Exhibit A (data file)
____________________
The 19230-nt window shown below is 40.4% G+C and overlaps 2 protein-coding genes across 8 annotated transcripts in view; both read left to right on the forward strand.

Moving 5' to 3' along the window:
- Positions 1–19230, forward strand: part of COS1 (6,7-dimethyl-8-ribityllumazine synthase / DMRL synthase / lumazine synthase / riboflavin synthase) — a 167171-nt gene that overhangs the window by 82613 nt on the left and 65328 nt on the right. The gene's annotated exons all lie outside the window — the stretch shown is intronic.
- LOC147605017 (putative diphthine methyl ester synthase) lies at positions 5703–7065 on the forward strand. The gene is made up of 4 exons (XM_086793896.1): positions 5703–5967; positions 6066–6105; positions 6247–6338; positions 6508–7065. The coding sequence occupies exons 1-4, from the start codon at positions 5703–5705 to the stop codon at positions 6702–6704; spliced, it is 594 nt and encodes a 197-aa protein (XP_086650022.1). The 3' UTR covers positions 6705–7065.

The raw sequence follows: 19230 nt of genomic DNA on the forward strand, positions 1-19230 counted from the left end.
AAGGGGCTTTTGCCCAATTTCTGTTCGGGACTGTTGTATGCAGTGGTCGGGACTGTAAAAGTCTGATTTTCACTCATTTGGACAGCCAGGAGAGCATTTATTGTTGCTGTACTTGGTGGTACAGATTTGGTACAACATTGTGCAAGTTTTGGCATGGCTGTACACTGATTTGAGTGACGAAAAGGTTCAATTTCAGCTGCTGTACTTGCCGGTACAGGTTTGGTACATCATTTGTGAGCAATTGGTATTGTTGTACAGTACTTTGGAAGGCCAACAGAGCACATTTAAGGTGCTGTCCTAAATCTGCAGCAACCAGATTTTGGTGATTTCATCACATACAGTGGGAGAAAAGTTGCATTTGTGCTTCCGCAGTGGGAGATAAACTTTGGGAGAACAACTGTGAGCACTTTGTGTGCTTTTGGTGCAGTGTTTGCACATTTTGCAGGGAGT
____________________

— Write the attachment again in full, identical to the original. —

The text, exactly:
The 19230-nt window shown below is 40.4% G+C and overlaps 2 protein-coding genes across 8 annotated transcripts in view; both read left to right on the forward strand.

Moving 5' to 3' along the window:
- Positions 1–19230, forward strand: part of COS1 (6,7-dimethyl-8-ribityllumazine synthase / DMRL synthase / lumazine synthase / riboflavin synthase) — a 167171-nt gene that overhangs the window by 82613 nt on the left and 65328 nt on the right. The gene's annotated exons all lie outside the window — the stretch shown is intronic.
- LOC147605017 (putative diphthine methyl ester synthase) lies at positions 5703–7065 on the forward strand. The gene is made up of 4 exons (XM_086793896.1): positions 5703–5967; positions 6066–6105; positions 6247–6338; positions 6508–7065. The coding sequence occupies exons 1-4, from the start codon at positions 5703–5705 to the stop codon at positions 6702–6704; spliced, it is 594 nt and encodes a 197-aa protein (XP_086650022.1). The 3' UTR covers positions 6705–7065.

The raw sequence follows: 19230 nt of genomic DNA on the forward strand, positions 1-19230 counted from the left end.
AAGGGGCTTTTGCCCAATTTCTGTTCGGGACTGTTGTATGCAGTGGTCGGGACTGTAAAAGTCTGATTTTCACTCATTTGGACAGCCAGGAGAGCATTTATTGTTGCTGTACTTGGTGGTACAGATTTGGTACAACATTGTGCAAGTTTTGGCATGGCTGTACACTGATTTGAGTGACGAAAAGGTTCAATTTCAGCTGCTGTACTTGCCGGTACAGGTTTGGTACATCATTTGTGAGCAATTGGTATTGTTGTACAGTACTTTGGAAGGCCAACAGAGCACATTTAAGGTGCTGTCCTAAATCTGCAGCAACCAGATTTTGGTGATTTCATCACATACAGTGGGAGAAAAGTTGCATTTGTGCTTCCGCAGTGGGAGATAAACTTTGGGAGAACAACTGTGAGCACTTTGTGTGCTTTTGGTGCAGTGTTTGCACATTTTGCAGGGAGT